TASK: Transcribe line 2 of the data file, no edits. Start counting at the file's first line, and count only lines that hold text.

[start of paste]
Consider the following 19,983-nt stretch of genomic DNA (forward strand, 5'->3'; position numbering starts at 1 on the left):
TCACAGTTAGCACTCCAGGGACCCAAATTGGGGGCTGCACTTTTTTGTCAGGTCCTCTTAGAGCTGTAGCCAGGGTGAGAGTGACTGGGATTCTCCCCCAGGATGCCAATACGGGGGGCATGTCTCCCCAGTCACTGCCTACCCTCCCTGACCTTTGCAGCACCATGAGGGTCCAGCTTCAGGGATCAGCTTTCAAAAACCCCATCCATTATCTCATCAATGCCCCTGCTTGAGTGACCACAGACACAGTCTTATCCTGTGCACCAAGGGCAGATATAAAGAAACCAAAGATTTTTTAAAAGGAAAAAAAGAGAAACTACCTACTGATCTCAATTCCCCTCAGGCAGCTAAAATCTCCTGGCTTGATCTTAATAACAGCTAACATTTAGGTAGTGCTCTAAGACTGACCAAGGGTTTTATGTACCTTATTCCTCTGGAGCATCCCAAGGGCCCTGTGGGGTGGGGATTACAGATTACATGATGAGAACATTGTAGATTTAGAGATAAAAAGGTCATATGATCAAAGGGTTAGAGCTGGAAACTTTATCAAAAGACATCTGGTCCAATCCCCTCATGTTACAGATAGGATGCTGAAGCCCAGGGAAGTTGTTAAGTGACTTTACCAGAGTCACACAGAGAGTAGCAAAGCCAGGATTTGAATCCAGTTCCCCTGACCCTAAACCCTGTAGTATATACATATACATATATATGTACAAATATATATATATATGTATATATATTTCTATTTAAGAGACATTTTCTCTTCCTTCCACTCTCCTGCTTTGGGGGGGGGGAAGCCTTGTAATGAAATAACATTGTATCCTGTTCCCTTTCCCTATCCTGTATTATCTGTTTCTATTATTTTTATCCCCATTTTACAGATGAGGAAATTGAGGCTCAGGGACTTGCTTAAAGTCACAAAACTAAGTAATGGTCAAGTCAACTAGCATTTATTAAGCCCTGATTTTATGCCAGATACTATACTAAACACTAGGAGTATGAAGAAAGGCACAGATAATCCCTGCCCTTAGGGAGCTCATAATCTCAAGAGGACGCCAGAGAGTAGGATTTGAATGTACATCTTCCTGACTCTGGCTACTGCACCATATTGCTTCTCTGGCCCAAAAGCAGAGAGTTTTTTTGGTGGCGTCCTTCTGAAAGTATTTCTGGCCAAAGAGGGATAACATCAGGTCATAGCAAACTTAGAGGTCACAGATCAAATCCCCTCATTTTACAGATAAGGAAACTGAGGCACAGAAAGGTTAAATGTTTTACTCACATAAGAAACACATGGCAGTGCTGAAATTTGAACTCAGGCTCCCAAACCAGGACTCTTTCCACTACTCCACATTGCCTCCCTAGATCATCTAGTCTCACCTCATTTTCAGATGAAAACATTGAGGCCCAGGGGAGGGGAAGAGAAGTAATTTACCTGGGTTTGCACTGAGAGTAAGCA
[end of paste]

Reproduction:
TCACAGTTAGCACTCCAGGGACCCAAATTGGGGGCTGCACTTTTTTGTCAGGTCCTCTTAGAGCTGTAGCCAGGGTGAGAGTGACTGGGATTCTCCCCCAGGATGCCAATACGGGGGGCATGTCTCCCCAGTCACTGCCTACCCTCCCTGACCTTTGCAGCACCATGAGGGTCCAGCTTCAGGGATCAGCTTTCAAAAACCCCATCCATTATCTCATCAATGCCCCTGCTTGAGTGACCACAGACACAGTCTTATCCTGTGCACCAAGGGCAGATATAAAGAAACCAAAGATTTTTTAAAAGGAAAAAAAGAGAAACTACCTACTGATCTCAATTCCCCTCAGGCAGCTAAAATCTCCTGGCTTGATCTTAATAACAGCTAACATTTAGGTAGTGCTCTAAGACTGACCAAGGGTTTTATGTACCTTATTCCTCTGGAGCATCCCAAGGGCCCTGTGGGGTGGGGATTACAGATTACATGATGAGAACATTGTAGATTTAGAGATAAAAAGGTCATATGATCAAAGGGTTAGAGCTGGAAACTTTATCAAAAGACATCTGGTCCAATCCCCTCATGTTACAGATAGGATGCTGAAGCCCAGGGAAGTTGTTAAGTGACTTTACCAGAGTCACACAGAGAGTAGCAAAGCCAGGATTTGAATCCAGTTCCCCTGACCCTAAACCCTGTAGTATATACATATACATATATATGTACAAATATATATATATATGTATATATATTTCTATTTAAGAGACATTTTCTCTTCCTTCCACTCTCCTGCTTTGGGGGGGGGGAAGCCTTGTAATGAAATAACATTGTATCCTGTTCCCTTTCCCTATCCTGTATTATCTGTTTCTATTATTTTTATCCCCATTTTACAGATGAGGAAATTGAGGCTCAGGGACTTGCTTAAAGTCACAAAACTAAGTAATGGTCAAGTCAACTAGCATTTATTAAGCCCTGATTTTATGCCAGATACTATACTAAACACTAGGAGTATGAAGAAAGGCACAGATAATCCCTGCCCTTAGGGAGCTCATAATCTCAAGAGGACGCCAGAGAGTAGGATTTGAATGTACATCTTCCTGACTCTGGCTACTGCACCATATTGCTTCTCTGGCCCAAAAGCAGAGAGTTTTTTTGGTGGCGTCCTTCTGAAAGTATTTCTGGCCAAAGAGGGATAACATCAGGTCATAGCAAACTTAGAGGTCACAGATCAAATCCCCTCATTTTACAGATAAGGAAACTGAGGCACAGAAAGGTTAAATGTTTTACTCACATAAGAAACACATGGCAGTGCTGAAATTTGAACTCAGGCTCCCAAACCAGGACTCTTTCCACTACTCCACATTGCCTCCCTAGATCATCTAGTCTCACCTCATTTTCAGATGAAAACATTGAGGCCCAGGGGAGGGGAAGAGAAGTAATTTACCTGGGTTTGCACTGAGAGTAAGCA